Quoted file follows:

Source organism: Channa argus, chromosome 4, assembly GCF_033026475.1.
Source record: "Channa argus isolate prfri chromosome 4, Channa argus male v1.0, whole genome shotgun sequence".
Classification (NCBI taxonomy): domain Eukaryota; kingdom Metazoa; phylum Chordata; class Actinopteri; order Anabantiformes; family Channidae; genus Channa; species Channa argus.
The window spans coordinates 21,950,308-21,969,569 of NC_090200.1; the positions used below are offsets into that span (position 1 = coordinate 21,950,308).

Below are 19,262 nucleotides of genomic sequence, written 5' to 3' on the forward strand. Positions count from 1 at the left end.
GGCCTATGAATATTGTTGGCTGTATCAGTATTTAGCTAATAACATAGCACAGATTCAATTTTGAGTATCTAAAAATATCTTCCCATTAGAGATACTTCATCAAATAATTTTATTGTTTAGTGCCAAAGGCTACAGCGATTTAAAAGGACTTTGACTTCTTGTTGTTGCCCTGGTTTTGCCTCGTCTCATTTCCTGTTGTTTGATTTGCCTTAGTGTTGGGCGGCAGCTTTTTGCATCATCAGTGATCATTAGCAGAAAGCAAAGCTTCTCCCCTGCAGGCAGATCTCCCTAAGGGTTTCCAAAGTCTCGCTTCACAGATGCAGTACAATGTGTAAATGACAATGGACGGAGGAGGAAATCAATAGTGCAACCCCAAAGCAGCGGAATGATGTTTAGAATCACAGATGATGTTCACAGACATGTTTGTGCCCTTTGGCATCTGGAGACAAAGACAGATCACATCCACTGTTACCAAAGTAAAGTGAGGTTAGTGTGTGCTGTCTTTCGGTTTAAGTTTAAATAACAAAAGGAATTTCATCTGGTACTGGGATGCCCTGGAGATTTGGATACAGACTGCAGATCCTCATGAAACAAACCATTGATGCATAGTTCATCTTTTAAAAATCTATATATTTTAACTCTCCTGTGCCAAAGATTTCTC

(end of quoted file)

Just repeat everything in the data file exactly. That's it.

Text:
Source organism: Channa argus, chromosome 4, assembly GCF_033026475.1.
Source record: "Channa argus isolate prfri chromosome 4, Channa argus male v1.0, whole genome shotgun sequence".
Classification (NCBI taxonomy): domain Eukaryota; kingdom Metazoa; phylum Chordata; class Actinopteri; order Anabantiformes; family Channidae; genus Channa; species Channa argus.
The window spans coordinates 21,950,308-21,969,569 of NC_090200.1; the positions used below are offsets into that span (position 1 = coordinate 21,950,308).

Below are 19,262 nucleotides of genomic sequence, written 5' to 3' on the forward strand. Positions count from 1 at the left end.
GGCCTATGAATATTGTTGGCTGTATCAGTATTTAGCTAATAACATAGCACAGATTCAATTTTGAGTATCTAAAAATATCTTCCCATTAGAGATACTTCATCAAATAATTTTATTGTTTAGTGCCAAAGGCTACAGCGATTTAAAAGGACTTTGACTTCTTGTTGTTGCCCTGGTTTTGCCTCGTCTCATTTCCTGTTGTTTGATTTGCCTTAGTGTTGGGCGGCAGCTTTTTGCATCATCAGTGATCATTAGCAGAAAGCAAAGCTTCTCCCCTGCAGGCAGATCTCCCTAAGGGTTTCCAAAGTCTCGCTTCACAGATGCAGTACAATGTGTAAATGACAATGGACGGAGGAGGAAATCAATAGTGCAACCCCAAAGCAGCGGAATGATGTTTAGAATCACAGATGATGTTCACAGACATGTTTGTGCCCTTTGGCATCTGGAGACAAAGACAGATCACATCCACTGTTACCAAAGTAAAGTGAGGTTAGTGTGTGCTGTCTTTCGGTTTAAGTTTAAATAACAAAAGGAATTTCATCTGGTACTGGGATGCCCTGGAGATTTGGATACAGACTGCAGATCCTCATGAAACAAACCATTGATGCATAGTTCATCTTTTAAAAATCTATATATTTTAACTCTCCTGTGCCAAAGATTTCTC